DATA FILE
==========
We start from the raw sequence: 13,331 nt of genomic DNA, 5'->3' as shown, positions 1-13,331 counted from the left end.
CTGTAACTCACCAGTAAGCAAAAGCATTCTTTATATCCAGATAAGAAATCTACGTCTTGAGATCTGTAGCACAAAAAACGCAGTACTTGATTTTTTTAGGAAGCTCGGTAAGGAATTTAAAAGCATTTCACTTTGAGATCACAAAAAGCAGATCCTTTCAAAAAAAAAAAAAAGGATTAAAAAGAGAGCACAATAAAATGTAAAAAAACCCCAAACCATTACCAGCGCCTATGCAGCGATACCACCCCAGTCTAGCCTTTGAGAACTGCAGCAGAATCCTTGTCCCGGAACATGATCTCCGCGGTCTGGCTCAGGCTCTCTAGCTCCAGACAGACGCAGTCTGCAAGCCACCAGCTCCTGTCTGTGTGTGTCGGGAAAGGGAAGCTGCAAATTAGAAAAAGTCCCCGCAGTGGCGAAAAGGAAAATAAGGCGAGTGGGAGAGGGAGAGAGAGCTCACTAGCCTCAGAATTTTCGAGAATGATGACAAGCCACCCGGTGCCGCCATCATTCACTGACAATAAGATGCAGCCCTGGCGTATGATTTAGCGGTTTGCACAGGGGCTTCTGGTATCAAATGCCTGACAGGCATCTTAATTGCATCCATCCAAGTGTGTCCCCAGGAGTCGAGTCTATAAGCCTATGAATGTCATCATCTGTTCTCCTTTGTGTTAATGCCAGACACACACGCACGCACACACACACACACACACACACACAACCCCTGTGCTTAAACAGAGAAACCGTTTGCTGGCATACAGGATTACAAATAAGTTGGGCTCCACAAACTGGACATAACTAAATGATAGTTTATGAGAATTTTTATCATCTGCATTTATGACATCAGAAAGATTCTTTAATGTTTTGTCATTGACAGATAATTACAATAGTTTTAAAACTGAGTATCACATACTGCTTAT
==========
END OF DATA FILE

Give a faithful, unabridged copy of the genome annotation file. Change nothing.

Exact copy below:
We start from the raw sequence: 13,331 nt of genomic DNA, 5'->3' as shown, positions 1-13,331 counted from the left end.
CTGTAACTCACCAGTAAGCAAAAGCATTCTTTATATCCAGATAAGAAATCTACGTCTTGAGATCTGTAGCACAAAAAACGCAGTACTTGATTTTTTTAGGAAGCTCGGTAAGGAATTTAAAAGCATTTCACTTTGAGATCACAAAAAGCAGATCCTTTCAAAAAAAAAAAAAAGGATTAAAAAGAGAGCACAATAAAATGTAAAAAAACCCCAAACCATTACCAGCGCCTATGCAGCGATACCACCCCAGTCTAGCCTTTGAGAACTGCAGCAGAATCCTTGTCCCGGAACATGATCTCCGCGGTCTGGCTCAGGCTCTCTAGCTCCAGACAGACGCAGTCTGCAAGCCACCAGCTCCTGTCTGTGTGTGTCGGGAAAGGGAAGCTGCAAATTAGAAAAAGTCCCCGCAGTGGCGAAAAGGAAAATAAGGCGAGTGGGAGAGGGAGAGAGAGCTCACTAGCCTCAGAATTTTCGAGAATGATGACAAGCCACCCGGTGCCGCCATCATTCACTGACAATAAGATGCAGCCCTGGCGTATGATTTAGCGGTTTGCACAGGGGCTTCTGGTATCAAATGCCTGACAGGCATCTTAATTGCATCCATCCAAGTGTGTCCCCAGGAGTCGAGTCTATAAGCCTATGAATGTCATCATCTGTTCTCCTTTGTGTTAATGCCAGACACACACGCACGCACACACACACACACACACACACACAACCCCTGTGCTTAAACAGAGAAACCGTTTGCTGGCATACAGGATTACAAATAAGTTGGGCTCCACAAACTGGACATAACTAAATGATAGTTTATGAGAATTTTTATCATCTGCATTTATGACATCAGAAAGATTCTTTAATGTTTTGTCATTGACAGATAATTACAATAGTTTTAAAACTGAGTATCACATACTGCTTAT